For Traditional Marinara Sauce Stop Including This Pungent Ingredient

Mastering true Italian cooking is not always an easy task. In part, because many of us in America have grown up believing our American Italian food is the same as the real thing. According to Ferraro's Ristorante, American Italian foods generally use plenty of cheese, sauce, garlic, and meat, while authentic Italian food focuses more on vegetables and fresh ingredients. The way Italians structure their meals is different as well, Insider shares, as they typically have pasta for a first course instead of the main event, and have two rounds of appetizers beforehand.

One of the most versatile and iconic foods that we've gleaned from Italian cooking is marinara sauce. Marinara sauce was most likely originally made in a southern Italian region in the 16th century, according to Paesana, and the first-ever tomato sauce reference is from a 1692 Italian cookbook. Whether you're whipping up shortcut homemade ravioli, extra flavorful pizza sauce, or a plethora of other Italian dishes, you've likely relied on this tomato-based staple again and again. Any way that tastes good to you is the right way to make it — but if you want to cook traditional marinara sauce make sure to leave out one ingredient in particular.

Onions don't belong in authentic marinara

There are plenty of misconceptions about authentic Italian marinara sauce — for example, the biggest mistake you're probably making is cooking it all day long. Another is the American urge to add sugar. While we may think a little sweetness is needed to balance out the acidic tomatoes, AKA Italy explains that this is likely an older practice from when Americans were using low-quality canned tomatoes. Following Italian rules of choosing the freshest produce, your tomatoes should be sweet enough that they don't need any extra sugar.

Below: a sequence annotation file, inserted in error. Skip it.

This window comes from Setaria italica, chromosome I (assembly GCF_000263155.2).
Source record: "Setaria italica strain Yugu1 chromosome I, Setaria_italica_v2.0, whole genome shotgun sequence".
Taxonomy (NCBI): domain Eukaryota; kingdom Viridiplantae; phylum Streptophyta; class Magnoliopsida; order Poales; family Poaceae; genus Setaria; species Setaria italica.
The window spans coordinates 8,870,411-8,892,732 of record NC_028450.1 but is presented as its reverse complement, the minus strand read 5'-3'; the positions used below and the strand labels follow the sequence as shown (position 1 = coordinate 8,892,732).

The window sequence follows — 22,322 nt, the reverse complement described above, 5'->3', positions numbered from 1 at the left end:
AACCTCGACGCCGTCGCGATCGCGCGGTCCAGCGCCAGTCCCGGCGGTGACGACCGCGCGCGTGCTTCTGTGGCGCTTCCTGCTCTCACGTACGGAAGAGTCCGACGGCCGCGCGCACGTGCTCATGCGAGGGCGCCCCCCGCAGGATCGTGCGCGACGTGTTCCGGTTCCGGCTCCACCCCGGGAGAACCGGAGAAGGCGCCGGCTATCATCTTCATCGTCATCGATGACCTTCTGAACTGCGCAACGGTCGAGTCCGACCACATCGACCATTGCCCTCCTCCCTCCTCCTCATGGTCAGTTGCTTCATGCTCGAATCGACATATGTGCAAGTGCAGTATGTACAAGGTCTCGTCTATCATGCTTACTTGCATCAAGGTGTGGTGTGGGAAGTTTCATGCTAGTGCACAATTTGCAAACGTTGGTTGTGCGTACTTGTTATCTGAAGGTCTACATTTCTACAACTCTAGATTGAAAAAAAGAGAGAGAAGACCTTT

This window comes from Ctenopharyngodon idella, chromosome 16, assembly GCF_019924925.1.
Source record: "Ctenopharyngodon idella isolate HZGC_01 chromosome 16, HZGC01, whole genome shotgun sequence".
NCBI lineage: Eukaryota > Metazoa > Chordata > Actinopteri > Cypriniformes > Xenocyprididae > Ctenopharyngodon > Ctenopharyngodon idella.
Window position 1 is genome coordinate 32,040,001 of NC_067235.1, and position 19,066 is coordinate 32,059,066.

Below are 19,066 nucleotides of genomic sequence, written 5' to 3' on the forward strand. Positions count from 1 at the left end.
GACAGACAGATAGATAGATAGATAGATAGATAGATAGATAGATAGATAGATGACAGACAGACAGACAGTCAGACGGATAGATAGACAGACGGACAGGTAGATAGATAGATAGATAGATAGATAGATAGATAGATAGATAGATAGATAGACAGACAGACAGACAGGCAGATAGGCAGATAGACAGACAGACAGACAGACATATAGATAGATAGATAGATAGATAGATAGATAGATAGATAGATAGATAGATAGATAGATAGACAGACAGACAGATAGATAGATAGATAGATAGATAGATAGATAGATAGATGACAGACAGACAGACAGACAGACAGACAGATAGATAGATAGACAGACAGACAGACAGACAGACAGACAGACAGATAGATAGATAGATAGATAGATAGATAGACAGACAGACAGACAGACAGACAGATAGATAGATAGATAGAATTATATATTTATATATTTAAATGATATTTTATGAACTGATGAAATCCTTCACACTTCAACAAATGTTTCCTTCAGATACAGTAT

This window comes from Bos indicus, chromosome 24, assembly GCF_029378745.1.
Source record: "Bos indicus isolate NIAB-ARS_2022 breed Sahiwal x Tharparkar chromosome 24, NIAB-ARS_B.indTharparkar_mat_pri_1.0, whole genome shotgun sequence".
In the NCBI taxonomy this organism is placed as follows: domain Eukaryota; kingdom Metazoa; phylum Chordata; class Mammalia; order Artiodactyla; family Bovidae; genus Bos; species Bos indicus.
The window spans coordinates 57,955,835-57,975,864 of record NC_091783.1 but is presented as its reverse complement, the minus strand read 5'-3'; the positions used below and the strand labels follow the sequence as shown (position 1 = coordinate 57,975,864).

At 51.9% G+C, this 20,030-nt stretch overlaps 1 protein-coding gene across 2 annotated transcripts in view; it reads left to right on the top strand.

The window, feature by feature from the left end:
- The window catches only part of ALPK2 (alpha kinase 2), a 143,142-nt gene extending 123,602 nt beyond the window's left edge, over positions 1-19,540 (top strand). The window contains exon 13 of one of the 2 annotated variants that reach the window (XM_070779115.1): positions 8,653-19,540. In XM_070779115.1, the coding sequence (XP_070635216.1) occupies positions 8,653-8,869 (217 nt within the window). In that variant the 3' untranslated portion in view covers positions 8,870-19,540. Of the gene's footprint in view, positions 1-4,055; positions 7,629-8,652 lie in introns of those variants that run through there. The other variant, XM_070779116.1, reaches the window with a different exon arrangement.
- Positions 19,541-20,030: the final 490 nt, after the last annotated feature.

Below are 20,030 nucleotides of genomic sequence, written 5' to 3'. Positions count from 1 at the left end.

In fact, there are a plethora of ingredients you should leave out of a traditional marinara sauce. According to The New York Times, wine, tomato paste, butter, meatballs, and anchovies are all on the list of marinara no-nos, and most notably, onions should also stay far away from your sauce pot. Authentic Italian marinara recipes are simple, notes Sweetish Hill, and typically only use tomatoes, garlic, and basil.

It's worth noting that tomato sauce, or sugo al pomodoro, is a different thing entirely. The New York Times shares that this sauce simmers for a long time, and has the flexibility to include ingredients like onion, celery, red meat, and more. Then there's the whole world of Italian tomato-based sauces, which include arrabbiata (made with chilis), amatriciana (with a cured meat called guanciale), and puttanesca (with olives and capers), according to Parts Town. While we'd like to try them all, the simplest place to start is with authentic, onion-free marinara.